Postcard 8 – Data Jam

Communicate science with a Data Jam

Dear Explorer:

In our final research club meeting, you will be doing the most important part of our work together – communicating what we have learned through a Data Jam. Please:

Review the rules for how we Data Jam including watching What is data? video.

Brainstorm ways that you can share what you have learned with your family, friends, and community.

I can’t wait to see what you come up with. Please share what you have done!

Thank you and see you on the next research mission,

Dr Megan Cimino and the Research Team
Data Jam

1. Start brainstorming your Data Jam

Credit: Unsplash

Your mission: Develop your own creative and artistic interpretation of this data to present to your community. Using your creativity, communicate the trend you see in the data. 

The best way to come up with a creative Data Jam is to think about your hobbies and interests. So to start…

Think about your interests: What do you like doing?

Think about your skills: What do you do well?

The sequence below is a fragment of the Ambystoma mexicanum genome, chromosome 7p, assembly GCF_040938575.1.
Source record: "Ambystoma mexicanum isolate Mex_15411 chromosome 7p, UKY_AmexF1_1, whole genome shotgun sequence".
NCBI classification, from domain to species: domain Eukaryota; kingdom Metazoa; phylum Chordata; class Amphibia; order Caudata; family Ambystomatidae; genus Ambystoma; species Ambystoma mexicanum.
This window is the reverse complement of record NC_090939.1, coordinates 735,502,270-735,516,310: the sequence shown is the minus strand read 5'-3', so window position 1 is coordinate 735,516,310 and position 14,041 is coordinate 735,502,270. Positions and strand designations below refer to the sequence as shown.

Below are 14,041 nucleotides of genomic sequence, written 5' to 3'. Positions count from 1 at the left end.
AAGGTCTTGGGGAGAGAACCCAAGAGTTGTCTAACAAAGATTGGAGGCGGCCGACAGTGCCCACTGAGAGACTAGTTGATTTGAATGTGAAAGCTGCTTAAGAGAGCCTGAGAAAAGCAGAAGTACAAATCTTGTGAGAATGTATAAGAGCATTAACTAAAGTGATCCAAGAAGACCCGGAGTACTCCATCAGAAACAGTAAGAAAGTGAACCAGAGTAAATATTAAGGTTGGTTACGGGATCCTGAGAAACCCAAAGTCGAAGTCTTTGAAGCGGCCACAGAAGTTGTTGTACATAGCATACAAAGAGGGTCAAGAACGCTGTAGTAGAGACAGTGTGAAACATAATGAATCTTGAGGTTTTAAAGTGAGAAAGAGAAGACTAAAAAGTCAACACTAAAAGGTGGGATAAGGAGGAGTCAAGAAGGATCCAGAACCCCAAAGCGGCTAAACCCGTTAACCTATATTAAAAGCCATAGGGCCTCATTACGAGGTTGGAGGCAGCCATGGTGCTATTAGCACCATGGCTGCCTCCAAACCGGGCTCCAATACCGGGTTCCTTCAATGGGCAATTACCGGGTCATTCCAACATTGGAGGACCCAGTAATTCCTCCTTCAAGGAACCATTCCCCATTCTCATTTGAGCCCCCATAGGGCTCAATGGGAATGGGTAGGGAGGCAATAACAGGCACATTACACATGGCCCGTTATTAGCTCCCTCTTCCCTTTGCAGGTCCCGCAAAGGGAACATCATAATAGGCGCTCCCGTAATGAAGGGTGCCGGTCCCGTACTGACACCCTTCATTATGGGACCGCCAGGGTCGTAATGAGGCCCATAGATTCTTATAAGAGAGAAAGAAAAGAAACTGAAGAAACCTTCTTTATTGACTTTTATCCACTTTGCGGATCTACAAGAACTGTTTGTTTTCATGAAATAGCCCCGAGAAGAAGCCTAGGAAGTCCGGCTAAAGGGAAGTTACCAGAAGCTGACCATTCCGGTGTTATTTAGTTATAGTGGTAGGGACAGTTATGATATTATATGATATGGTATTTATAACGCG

Write down a few quick creative ideas that might use your hobbies or interests to the datasets we have been using.

2. Let’s review… What is data?

We have looked at a lot of numbers, but data does not have to look like graphs and charts. Watch the video below to learn more.

3. Check out an example Data Jam

If you’re wondering what a Data Jam could look like, in this example, we’re going to show how you could create a Data Jam with a Mural that shows the long-term data trend in penguin populations.

First, come up with a “scale” to represent the number of penguins at each point in time you want to show. This could be a numerical representation (like 1 paper penguin equal 10 real penguins) or you could use color to show values.

Second, print the cutouts below or draw your own versions of Adelie, Gentoo, and Chinstrap Penguins. Color and decorate your penguins according to the scale you came up with.

Third, paste the penguins on your mural based on the year and the scale you created.

Below is an example mural that a club created to to show the counts of all 3 penguin species for 4 different years:

In this case, they determined that 1 Penguin picture = 100 Breeding Pairs. If you used a similar scale, for the 1995 section of your mural you should have about 110 Adelie Penguin pictures. That’s a lot of penguins!               

4. Now its your turn!

Go back to your list of hobbies, interests, and skills. Think about which ones you want to showcase in your Data Jam. Use your talents to create your own unique project that uses ratios to represent the penguin population data.

After you have created your project, think about how you would explain your project to your friends and family:

  • What is going on?
  • What is this mural showing us?
  • What would you ask the scientists if they were here looking at this mural?
  • What other information do you wish you had?

Happy Jamming!